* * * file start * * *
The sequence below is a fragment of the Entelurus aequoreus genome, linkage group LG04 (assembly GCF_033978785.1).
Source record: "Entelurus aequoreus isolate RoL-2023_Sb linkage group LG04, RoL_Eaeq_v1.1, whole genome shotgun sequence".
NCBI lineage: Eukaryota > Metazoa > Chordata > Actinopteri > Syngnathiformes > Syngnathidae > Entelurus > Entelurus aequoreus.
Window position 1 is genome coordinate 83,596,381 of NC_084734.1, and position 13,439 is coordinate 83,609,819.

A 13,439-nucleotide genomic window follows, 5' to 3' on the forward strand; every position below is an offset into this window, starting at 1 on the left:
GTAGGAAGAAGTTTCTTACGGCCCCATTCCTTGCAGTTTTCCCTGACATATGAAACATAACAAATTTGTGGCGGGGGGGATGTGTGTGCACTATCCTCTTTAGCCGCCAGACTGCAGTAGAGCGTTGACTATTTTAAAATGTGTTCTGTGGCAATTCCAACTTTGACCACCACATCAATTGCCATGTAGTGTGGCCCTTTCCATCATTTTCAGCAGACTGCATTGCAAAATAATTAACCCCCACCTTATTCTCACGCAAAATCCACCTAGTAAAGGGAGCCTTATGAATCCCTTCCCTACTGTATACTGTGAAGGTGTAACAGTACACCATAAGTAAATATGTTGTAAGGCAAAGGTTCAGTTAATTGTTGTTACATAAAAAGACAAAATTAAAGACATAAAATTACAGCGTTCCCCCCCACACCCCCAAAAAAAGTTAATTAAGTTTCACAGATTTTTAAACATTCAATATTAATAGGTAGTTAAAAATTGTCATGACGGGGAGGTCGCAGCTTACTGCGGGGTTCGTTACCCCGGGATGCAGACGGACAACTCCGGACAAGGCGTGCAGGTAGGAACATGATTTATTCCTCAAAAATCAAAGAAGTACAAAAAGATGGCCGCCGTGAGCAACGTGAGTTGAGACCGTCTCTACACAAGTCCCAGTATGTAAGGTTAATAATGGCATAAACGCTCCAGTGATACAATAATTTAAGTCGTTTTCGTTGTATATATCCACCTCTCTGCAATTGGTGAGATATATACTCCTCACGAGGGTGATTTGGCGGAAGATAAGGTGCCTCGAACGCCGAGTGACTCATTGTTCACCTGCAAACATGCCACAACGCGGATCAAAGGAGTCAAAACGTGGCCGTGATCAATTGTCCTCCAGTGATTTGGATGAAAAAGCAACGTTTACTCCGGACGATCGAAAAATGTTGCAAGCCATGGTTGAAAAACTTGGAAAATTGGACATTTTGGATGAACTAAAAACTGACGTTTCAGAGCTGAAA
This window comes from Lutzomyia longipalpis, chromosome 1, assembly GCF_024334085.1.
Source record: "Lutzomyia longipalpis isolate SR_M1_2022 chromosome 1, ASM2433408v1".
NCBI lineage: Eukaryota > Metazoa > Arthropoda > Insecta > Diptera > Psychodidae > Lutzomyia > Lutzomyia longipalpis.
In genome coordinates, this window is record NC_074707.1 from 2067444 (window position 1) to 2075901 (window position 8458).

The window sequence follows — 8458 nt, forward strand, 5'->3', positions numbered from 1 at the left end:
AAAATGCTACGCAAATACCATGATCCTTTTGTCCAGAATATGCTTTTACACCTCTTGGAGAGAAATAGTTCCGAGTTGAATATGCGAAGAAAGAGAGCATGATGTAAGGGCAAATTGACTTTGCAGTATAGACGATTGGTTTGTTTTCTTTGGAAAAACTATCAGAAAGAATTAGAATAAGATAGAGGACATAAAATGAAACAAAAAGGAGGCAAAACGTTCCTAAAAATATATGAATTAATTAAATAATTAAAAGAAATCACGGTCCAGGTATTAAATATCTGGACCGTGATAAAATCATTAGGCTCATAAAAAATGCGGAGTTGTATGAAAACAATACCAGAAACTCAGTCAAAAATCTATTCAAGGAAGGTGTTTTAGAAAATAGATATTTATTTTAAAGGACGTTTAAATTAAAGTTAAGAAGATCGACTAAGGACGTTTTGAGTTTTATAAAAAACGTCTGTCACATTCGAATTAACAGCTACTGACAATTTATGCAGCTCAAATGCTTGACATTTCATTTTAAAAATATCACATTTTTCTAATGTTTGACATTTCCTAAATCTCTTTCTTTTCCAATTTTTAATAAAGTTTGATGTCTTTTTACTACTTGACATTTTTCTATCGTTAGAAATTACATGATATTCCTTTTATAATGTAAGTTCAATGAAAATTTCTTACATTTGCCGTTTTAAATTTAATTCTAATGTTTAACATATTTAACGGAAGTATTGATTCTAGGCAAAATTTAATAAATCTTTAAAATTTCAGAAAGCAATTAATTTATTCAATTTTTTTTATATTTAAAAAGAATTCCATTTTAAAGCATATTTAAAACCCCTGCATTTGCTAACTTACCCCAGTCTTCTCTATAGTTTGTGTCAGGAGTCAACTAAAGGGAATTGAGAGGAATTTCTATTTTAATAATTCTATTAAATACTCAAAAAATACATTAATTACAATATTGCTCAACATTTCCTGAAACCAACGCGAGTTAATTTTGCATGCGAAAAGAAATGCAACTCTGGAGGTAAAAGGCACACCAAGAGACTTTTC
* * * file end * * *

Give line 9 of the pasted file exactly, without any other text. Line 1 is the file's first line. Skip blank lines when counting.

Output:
NCBI lineage: Eukaryota > Metazoa > Arthropoda > Insecta > Diptera > Psychodidae > Lutzomyia > Lutzomyia longipalpis.